Denise Daley: Caring about her community
It's been a life of serving the people for Denise Daley, the People's National Party's (PNP) choice for St Catherine Eastern.
"I was really a community leader and a community person. I had the passion to lead and to see better in the community (Linstead)," she said. Daley recalled that she was always involved in helping others, whether as a Girl Guide or caring for shut-ins. But it was current PNP Chairman Robert Pickersgill who first approached her to enter representational politics.
"He was looking for a representative and I said I would help him find someone," she said. "But he asked me why I would do that when the person is right there. I asked 'who'? and he said he was talking about me." Though reluctant, she took on the challenge and has been councillor for the Linstead division in St Catherine for 25 years. But now she takes a step up to running for a seat in Parliament. Ironically, her opponent is her former colleague, Sharon Hay-Webster, who crossed the political divide to the Jamaica Labour Party earlier this year.
"She approached me and said 'I want you to come and keep the constituency' (Hay-Webster had initially said she would not seek re-election). But I really wanted to continue with local government because I have the passion for it," Daley explained. As it turns out, Hay-Webster would later have a falling out with the party and went to the governing party. St Catherine Eastern is one of the new constituencies arising out of border reconfigurations by the Electoral Commission of Jamaica. But Daley, who was also deputy mayor of Spanish Town for nine years, knows the lay of the land and feels she is more than capable of giving the people what they need.
"As deputy mayor, I got the opportunity to work with the entire parish, both parties, so I know there is a lot of need," she said. "We need to bring some hope to the communities. Human capital is creating serious problems. It means retraining our people, empowering them and just making them feel like they are wanted." She is especially concerned about the young people, whom she interacted with extensively through her work in the various communities.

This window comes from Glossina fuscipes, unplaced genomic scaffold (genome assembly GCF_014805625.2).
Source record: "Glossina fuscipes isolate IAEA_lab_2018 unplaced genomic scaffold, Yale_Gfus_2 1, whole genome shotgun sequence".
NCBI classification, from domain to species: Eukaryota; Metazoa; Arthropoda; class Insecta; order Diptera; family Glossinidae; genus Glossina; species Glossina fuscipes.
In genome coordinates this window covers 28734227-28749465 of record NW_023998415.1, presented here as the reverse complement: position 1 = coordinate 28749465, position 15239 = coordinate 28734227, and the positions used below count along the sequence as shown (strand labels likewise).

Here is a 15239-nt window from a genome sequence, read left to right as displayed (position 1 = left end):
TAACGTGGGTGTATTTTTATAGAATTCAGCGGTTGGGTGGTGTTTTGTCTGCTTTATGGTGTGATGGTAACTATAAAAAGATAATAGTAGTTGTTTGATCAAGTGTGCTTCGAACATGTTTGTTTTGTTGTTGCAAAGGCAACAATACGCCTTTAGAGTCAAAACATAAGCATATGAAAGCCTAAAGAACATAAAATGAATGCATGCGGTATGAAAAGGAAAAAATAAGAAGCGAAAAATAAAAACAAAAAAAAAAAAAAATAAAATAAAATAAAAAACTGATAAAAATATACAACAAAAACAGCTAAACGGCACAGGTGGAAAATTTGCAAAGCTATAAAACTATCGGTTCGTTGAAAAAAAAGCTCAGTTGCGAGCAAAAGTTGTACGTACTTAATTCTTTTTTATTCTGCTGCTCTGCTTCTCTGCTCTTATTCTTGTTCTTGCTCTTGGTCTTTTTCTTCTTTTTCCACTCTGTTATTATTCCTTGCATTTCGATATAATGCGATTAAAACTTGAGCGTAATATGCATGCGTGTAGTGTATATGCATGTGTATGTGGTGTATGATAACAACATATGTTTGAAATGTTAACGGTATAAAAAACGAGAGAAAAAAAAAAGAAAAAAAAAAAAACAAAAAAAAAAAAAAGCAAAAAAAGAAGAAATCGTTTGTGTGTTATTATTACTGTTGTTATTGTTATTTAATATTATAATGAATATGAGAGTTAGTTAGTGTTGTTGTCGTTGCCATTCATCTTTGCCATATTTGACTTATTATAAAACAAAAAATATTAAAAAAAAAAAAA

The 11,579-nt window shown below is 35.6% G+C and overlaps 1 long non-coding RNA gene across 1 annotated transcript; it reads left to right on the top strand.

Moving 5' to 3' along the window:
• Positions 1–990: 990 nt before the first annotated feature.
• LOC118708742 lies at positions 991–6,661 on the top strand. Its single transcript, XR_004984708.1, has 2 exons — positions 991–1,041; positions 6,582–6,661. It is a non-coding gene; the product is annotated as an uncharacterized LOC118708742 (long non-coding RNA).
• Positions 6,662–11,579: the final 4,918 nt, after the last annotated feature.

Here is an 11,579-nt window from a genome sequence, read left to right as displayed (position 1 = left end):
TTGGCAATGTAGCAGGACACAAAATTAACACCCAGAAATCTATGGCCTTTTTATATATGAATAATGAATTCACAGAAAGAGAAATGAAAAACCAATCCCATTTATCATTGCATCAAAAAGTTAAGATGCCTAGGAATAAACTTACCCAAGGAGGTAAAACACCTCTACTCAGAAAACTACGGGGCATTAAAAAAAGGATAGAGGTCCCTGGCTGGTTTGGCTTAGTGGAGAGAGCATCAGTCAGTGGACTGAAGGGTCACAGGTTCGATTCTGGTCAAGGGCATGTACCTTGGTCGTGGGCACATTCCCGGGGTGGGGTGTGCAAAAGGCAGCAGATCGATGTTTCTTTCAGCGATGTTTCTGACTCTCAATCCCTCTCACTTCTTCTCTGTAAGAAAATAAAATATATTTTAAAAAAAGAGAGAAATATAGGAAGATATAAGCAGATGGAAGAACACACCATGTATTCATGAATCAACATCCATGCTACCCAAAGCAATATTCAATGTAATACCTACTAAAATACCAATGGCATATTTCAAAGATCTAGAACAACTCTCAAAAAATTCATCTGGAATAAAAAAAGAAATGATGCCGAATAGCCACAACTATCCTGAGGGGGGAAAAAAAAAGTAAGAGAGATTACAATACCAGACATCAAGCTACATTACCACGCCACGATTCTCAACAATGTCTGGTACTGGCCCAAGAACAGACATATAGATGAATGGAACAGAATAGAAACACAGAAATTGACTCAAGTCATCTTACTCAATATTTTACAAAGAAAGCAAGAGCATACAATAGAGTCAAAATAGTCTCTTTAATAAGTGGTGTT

"I think I have a good relationship with young people. When you talk to them, you realise they feel that they have no use. We want to build back that hope. I believe that when you talk to them, you see they have a vision like everybody else, and I think that's where I can help make an impact," she said. She encourages women to enter the political arena because she feels they have a better rapport with the young people.
"They believe in women. They see them as mothers, especially the young men. And because of that, it's easier to get into their 'head space' and to empower them," she explained. She also said that women know how to "take one dollar and turn into 50" so in these tricky economic times where resources are limited, "there's no better people to handle things than women". But she also cautioned that it is "not an easy road, as women have to be careful about who they ask for support and what they take. She cites PNP leader and former Prime Minister Portia Simpson Miller, as well as former MP and Government Minister Maxine Henry-Wilson, as local role models.
"Internationally, I also look at Winnie Mandela, for her strength, courage and her fight against apartheid," she said. When asked about how she balanced family and politics, Daley said that she has been doing it for so long, "it's almost like the norm. They are a part of it, they even participate". Daley is hoping for a no-hassle election.
"Let us have a clean, fair and honest election," she said. "We don't want anyone to fabricate anything or for there to be anything to create any mayhem," she pleaded, pointing out that whoever wins, the constituency must still be intact.